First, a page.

The firings are a result of the Obama administration’s efforts to crack down on illegal immigration by forcing companies to fire undocumented workers instead of staging workplace raids.
According to the article, the investigation of American Apparel began 17 months ago under President George W. Bush, but has become regarded by the the Obama administration as a “showcase” for its work to reduce illegal immigration.
This weekend will be a good time to explore a museum that’s on your cultural to-do list, or to discover one you weren’t aware of, thanks to the straightforwardly named Museum Marketing Roundtable, an organization formed by museum marketing professionals in the LA metro area.
Twenty-four museums in Los Angeles and surrounding areas will offer free admission this Saturday and Sunday, October 3rd and 4th. Some will participate on both days, while others will offer free admission on only one of the days. Check MuseumsLA.org for details.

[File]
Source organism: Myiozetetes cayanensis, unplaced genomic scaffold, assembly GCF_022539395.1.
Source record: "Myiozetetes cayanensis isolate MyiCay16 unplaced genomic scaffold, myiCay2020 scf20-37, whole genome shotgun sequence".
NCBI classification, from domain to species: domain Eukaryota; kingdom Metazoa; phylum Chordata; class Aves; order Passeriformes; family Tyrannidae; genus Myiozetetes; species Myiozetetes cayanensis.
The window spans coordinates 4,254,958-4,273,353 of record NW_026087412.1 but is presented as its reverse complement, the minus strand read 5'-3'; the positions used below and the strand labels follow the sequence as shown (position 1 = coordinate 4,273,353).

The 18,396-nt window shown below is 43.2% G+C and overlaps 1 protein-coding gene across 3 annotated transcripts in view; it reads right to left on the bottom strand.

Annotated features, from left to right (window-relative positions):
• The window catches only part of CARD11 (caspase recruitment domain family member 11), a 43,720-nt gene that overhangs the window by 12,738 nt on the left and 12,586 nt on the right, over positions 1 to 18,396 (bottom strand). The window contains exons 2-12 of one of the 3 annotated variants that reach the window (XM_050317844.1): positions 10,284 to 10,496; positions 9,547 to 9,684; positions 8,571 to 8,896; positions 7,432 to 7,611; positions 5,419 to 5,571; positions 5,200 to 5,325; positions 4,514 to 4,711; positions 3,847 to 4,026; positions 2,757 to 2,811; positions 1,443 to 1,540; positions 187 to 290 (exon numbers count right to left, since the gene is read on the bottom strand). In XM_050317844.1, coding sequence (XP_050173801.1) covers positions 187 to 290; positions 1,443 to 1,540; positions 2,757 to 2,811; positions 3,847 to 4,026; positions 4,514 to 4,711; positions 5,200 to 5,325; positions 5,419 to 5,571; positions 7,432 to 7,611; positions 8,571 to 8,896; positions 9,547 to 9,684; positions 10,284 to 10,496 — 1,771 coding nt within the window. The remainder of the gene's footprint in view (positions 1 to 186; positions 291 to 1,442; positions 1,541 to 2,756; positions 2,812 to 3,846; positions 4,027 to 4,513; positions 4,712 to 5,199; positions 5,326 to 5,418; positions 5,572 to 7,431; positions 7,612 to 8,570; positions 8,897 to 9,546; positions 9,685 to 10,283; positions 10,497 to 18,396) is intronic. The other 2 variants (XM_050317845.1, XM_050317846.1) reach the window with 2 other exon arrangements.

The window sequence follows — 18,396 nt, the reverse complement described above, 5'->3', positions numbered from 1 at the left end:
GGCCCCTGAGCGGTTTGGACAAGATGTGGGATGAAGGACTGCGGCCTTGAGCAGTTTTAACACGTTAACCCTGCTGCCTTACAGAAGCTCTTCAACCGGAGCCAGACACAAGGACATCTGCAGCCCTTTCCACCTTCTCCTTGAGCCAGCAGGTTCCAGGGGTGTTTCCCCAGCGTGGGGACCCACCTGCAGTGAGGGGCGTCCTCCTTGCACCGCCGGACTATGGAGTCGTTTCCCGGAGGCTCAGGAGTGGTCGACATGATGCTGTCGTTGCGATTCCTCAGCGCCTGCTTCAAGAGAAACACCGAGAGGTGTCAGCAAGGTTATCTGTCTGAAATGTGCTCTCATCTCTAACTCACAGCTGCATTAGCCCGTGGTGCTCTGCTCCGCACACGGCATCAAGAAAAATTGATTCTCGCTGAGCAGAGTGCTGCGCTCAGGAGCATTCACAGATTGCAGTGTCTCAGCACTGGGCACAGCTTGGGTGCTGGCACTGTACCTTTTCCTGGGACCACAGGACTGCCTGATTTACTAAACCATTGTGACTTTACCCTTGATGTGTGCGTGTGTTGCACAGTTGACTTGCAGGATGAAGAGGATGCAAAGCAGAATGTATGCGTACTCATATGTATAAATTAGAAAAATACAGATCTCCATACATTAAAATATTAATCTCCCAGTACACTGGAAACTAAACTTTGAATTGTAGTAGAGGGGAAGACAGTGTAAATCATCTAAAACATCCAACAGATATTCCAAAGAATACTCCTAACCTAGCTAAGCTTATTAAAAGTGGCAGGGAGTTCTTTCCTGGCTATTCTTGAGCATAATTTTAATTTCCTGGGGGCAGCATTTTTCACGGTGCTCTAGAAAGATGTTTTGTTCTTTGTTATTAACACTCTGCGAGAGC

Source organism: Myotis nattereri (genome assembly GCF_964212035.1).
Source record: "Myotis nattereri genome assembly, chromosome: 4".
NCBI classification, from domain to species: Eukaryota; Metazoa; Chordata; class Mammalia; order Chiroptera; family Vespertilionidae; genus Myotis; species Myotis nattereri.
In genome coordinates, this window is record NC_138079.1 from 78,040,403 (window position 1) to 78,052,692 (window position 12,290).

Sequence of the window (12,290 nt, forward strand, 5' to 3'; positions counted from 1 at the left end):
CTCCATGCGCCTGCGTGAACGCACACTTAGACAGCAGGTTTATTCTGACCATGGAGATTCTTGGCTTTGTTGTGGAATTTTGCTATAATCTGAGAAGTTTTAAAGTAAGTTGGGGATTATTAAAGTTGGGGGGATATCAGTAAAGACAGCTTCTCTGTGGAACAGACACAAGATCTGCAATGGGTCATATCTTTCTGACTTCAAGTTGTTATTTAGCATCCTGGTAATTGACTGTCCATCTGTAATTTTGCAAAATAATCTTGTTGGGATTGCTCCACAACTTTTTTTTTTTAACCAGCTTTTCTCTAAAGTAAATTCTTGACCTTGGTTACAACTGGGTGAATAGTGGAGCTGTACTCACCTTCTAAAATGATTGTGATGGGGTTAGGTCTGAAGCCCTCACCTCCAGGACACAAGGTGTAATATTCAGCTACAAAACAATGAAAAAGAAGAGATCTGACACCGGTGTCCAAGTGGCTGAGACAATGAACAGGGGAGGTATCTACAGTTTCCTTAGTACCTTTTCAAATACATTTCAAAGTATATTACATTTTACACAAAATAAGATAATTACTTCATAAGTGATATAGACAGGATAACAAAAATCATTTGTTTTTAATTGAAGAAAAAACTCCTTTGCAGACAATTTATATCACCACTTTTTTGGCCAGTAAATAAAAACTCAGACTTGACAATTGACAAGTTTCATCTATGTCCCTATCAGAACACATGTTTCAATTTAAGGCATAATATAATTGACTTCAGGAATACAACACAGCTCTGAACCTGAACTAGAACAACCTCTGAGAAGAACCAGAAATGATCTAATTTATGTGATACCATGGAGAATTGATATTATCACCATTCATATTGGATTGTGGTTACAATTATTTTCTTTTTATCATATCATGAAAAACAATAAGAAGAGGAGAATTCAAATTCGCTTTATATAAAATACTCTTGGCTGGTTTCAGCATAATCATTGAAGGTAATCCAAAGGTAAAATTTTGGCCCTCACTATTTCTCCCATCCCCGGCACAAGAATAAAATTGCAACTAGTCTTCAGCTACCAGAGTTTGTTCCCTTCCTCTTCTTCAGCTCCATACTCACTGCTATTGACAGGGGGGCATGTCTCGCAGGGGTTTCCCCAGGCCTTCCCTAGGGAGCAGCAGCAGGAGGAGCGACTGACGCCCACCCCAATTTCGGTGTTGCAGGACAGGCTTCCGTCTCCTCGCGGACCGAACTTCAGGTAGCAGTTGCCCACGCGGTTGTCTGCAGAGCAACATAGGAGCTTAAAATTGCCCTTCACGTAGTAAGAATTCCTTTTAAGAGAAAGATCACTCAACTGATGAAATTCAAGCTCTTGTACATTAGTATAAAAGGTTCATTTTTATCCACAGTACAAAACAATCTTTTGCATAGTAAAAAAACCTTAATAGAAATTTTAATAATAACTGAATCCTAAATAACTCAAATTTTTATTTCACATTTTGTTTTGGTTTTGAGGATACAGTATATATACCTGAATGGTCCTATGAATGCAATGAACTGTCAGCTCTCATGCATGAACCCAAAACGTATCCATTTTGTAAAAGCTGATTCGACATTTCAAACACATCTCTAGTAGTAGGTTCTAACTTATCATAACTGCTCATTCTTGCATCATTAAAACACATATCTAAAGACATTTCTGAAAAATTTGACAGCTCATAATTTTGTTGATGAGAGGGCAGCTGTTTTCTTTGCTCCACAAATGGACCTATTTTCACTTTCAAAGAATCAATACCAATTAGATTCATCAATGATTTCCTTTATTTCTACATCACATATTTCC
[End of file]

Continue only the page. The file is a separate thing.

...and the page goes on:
Some of the museums in LA offering the deal are MOCA, Autry National Center, California African American Museum, CA Science Center, Craft and Folk Art Museum, Fowler and Hammer Museums at UCLA, Museum of Latin American Art, Natural History Museum of LA County, Paley Center for Media and the Skirball; as well as the Norton Simon Museum in Pasadena.
The most tempting for me? Myth and Manpower: Graphics and the California Dream, at the Craft and Folk Art Museum (across Wilshire from LACMA,) looks at the role of graphic design to “communicate ideas and shape human behavior” vis à vis “myths surrounding the Golden State.”
One of the ways Rockaway survived is by transforming itself into a memorabilia mecca. I got a Peter Tork T-shirt there for $5 a few years ago, but you can spend thousands on rare vinyl and artifacts if you’re so inclined. As a nod to this sustaining tactic, they will have a drawing tomorrow to give away a rare, Beatles Yesterday and Today “butcher” cover LP.
Also, check out Randy Lewis’s article about Rockaway in Thursday’s LA Times, chronicling the ups and downs of the indie music store as it dodged bullets and stayed afloat in the face of diving CD sales and, before that, encroaching music megastores (like Virgin and Tower) that initially were a threat– only to outlive them as they bit the dust one by one.